The prolonged development period of the HAL "Dhruv" utility helicopter (detailed elsewhere on this site) finally led to service introduction with the Indian Army, Navy and Air Force in March of 2002. Over 230 examples have been built by Hindustan Aeronautics Limited (HAL) of India to date (2018) and the design has since been used as the framework for two other notable offshoots of the base family line - the HAL Light Combat Helicopter (LCH) and the HAL "Rudra".
While the LCH represents a more traditional approach to the dedicated attack helicopter platform (twin engines, stepped two-man cockpit, "tail-dragger" undercarriage) the Rudra follows more the design path of a gunship as it is capable of troop transport and other over-battlefield roles mainly due to its utility origins. The Rudra saw a first-flight in prototype form on August 16th, 2007 and entered service (with the Indian Army) in 2012. Production has been ongoing since 2007.
The Rudra was born directly from the Dhruv design as that airframe offered the most amount return with the existing package to keep the project on schedule and within budget. The platform entered weapons / systems testing in 2011 and ground tests followed in 2012. Flight trials were then had in late-2012 / early-2013. Seventy-six helicopters made up the original Indian Army and Air Force commitment. An additional twenty were then ordered by the Indian Navy. The Army received its first example in 2013.
The form and function of the Dhruv are more or less retained in the Rudra. Cockpit seating is side-by-side for two and the passenger section is aft. Over the compartment sits a low-mounted, four-bladed main rotor unit. The tail steam is raised, owing to the cargo-minded nature of the original Dhruv and, within, is the drive shaft used to power the four-bladed tail rotor situated to the starboard side. The tail also forms the vertical tail fin and holds a pair of horizontal planes, each capped by smaller vertical planes. The undercarriage is fixed as it is of the typical four-point skid arrangement - resulting in a relatively less-complicated, low-maintenance product. Vision out-of-the-cockpit is excellent thanks to the heavily glazed nose offering views to the sides, forward, below and above. The cockpit crew is served by the Israeli Elbit CoMPASS opto-electronic suite and Swedish SAAB IDAS-3 countermeasures package. Forward-Looking Infra-Red (FLIR) is installed as well as thermal imaging.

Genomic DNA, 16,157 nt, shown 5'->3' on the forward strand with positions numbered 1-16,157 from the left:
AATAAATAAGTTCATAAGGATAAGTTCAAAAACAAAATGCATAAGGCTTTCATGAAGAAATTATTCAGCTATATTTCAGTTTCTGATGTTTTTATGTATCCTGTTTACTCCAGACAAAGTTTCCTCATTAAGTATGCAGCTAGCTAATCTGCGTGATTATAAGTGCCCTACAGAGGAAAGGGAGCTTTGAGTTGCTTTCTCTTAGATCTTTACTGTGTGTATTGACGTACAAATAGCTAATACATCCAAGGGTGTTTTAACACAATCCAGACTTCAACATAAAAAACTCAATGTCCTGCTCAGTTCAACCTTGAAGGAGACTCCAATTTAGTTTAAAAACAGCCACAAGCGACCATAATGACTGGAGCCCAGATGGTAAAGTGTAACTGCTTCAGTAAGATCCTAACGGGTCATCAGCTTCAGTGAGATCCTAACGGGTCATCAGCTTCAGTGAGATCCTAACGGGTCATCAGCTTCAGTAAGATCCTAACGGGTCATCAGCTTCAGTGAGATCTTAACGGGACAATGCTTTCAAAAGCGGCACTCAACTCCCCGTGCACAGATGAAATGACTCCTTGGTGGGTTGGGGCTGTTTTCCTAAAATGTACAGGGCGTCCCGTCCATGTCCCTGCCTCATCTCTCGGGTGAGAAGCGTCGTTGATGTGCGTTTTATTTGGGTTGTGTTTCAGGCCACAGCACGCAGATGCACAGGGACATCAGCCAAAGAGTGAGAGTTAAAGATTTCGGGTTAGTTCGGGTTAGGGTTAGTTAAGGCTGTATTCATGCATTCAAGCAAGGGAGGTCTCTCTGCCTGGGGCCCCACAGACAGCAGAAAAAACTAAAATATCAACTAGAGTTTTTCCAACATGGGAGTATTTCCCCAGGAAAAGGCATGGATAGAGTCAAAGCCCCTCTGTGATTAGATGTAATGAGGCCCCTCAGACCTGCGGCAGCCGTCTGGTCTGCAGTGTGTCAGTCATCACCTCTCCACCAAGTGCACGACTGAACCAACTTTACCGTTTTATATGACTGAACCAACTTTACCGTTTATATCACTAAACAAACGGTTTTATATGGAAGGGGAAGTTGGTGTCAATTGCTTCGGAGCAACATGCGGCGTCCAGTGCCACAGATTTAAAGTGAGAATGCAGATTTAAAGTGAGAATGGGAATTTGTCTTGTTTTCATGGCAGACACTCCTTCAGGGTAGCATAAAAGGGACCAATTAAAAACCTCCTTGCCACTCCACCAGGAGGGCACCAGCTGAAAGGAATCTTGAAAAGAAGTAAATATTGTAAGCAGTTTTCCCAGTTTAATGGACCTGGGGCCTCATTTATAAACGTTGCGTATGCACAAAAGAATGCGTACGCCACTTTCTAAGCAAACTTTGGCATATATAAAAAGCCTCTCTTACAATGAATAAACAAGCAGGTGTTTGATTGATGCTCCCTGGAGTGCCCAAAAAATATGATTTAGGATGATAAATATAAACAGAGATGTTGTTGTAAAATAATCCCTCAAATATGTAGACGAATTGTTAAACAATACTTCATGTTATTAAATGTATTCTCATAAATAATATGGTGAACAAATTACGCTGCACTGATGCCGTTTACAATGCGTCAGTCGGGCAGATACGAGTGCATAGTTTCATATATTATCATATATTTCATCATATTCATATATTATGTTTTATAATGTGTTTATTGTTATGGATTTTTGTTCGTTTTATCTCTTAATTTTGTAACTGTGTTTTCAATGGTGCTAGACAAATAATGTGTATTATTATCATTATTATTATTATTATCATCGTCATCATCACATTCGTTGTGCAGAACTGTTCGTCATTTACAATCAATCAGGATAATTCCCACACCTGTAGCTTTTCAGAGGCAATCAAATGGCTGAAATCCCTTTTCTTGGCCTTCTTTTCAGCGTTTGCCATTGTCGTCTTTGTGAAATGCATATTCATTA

The attack portion of the Rudra is made possible by the various fits the frame can handle. Optional outboard wingstubs can be fitted to the sides of the fuselage and these allow the carrying of air-to-surface / air-to-air missiles, rocket pods, gun pods and cannon pods. Additionally, at the nose, a 20mm M621 automatic trainable cannon can be installed in a "chin" mounting in a French Nexter THL-20 series powered turret. Supported munitions include Helina Anti-Tank Guided Missiles (ATGMs), French Mistral air-to-air missiles, torpedoes, depth charges, anti-ship-missiles and 68mm/70mm unguided rocket pods.
The versatility of the Rudra is seen in this armament support - allowing all major Indian military services to make use of a common airframe to handle their various required tasks such as anti-ship / anti-submarine sorties, Search-and-Rescue (SAR) and general reconnaissance not to mention flight training, at-sea replenishment and maritime patrolling. The helicopter can also be used in special mission roles in support of special operations troops as needed.
Power to the design is by way of 2 x HAL (French Turbomeca) "Shakti" turboshaft engines developing 1,400 horsepower each and driving the multi-bladed configuration over the fuselage and at the tail. Alternatively, the airframe can accept the 1,000 horsepower Turbomeca TM333-2B2 turboshaft set. Maximum speed can reach 180 miles-per-hour with a range out to 515 miles and a service ceiling of 20,000 feet. Rate-of-climb is reported at 2,030 feet--per-minute.